Researchers at the NIHR Respiratory Biomedical Research Unit have developed a new 3D system to study human infection in the laboratory.
Understanding the bacteria that cause tuberculosis (TB) in people better is the target for researchers using a new method, growing tiny spheres of infected lung tissue in the lab.
TB kills 1.8 million people each year. A bacterial infection of the lungs, symptoms include a fever and a persistent cough that lasts for weeks, sometimes causing people to cough up blood.
This latest research, funded by the Medical Research Council and published in the journal eLife, provides a new method for researchers to study how TB develops and test potential treatments.
Creating the spheres
By creating spheres of infected lung tissue, laboratory studies may more closely resemble conditions in the body. In order to tackle the technical challenges a diverse team of infectious disease researchers, engineers and bioinformaticians from Southampton and University College London came together.
They used a technique known as electrostatic encapsulation to make tiny spheres of collagen – a connecting tissue in the body – and human lung cells.
Using a particular collagen matrix to mimic the environment found in a human lung meant they were able to create conditions for the lung cells that more closely reflected events in patients than similar 2D techniques, using single-layers of cells in laboratory dishes.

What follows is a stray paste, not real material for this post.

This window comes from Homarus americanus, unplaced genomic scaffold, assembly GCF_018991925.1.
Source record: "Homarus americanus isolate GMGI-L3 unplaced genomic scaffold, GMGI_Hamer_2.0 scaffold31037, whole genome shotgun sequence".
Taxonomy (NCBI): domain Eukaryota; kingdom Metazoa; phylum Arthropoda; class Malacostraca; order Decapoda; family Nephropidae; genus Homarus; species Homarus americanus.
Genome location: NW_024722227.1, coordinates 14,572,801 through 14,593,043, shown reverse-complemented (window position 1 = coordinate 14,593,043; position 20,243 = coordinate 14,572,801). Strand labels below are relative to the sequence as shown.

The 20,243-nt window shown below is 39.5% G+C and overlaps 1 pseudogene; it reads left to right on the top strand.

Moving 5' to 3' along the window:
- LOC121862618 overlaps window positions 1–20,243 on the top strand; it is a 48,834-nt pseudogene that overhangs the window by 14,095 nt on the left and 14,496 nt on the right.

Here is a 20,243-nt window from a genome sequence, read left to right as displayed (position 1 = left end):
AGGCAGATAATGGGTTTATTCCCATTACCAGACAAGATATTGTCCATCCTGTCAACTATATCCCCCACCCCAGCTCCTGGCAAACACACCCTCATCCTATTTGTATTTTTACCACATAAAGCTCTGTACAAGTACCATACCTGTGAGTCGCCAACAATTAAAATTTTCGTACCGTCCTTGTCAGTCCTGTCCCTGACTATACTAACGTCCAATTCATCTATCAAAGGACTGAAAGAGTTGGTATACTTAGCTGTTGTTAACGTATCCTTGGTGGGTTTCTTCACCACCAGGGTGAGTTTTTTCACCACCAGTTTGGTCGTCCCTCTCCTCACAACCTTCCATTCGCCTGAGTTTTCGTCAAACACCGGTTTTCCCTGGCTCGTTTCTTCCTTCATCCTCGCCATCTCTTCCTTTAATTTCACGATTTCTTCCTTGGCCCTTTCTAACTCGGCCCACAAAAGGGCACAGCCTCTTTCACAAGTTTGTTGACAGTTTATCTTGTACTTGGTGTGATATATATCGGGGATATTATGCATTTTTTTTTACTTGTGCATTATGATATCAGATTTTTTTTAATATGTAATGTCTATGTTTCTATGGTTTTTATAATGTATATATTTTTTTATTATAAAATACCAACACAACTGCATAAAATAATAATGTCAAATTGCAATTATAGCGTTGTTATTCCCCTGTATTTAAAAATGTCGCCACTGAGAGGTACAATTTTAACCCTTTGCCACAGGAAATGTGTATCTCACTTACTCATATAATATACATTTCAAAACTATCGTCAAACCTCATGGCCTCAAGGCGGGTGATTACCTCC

Using this model and infecting the cells with TB, they could investigate what happens in a human body when TB develops. In the long term, they hope to use it to identify new antibiotic treatments and vaccines.
A better model
These spheres have many advantages as a model of TB over the standard 2D systems, providing an environment that is more similar to the inside of an infected lung.
Using the spheres, the researchers were able to study aspects not possible in other 2D model systems, such as testing whether antibiotics can successfully kill the bacteria and treat the infection.
The 3D spheres also enable experiments to be conducted for a much longer period, lasting up to three weeks - more than four times longer than standard 2D model systems. This enables research investigating how the infection develops and the effect of treatments over time.
The next phase
The next phase of the research will be in collaboration with the African Health Research Institute in Durban, in a project being funded by an MRC Global Challenges Research Fund Foundation Award worth £350,000.
Durban has a very high incidence of TB, and ideal laboratory infrastructure to introduce the 3D model to study cells from patients at high risk of developing the disease.
Posted on Friday 17 February 2017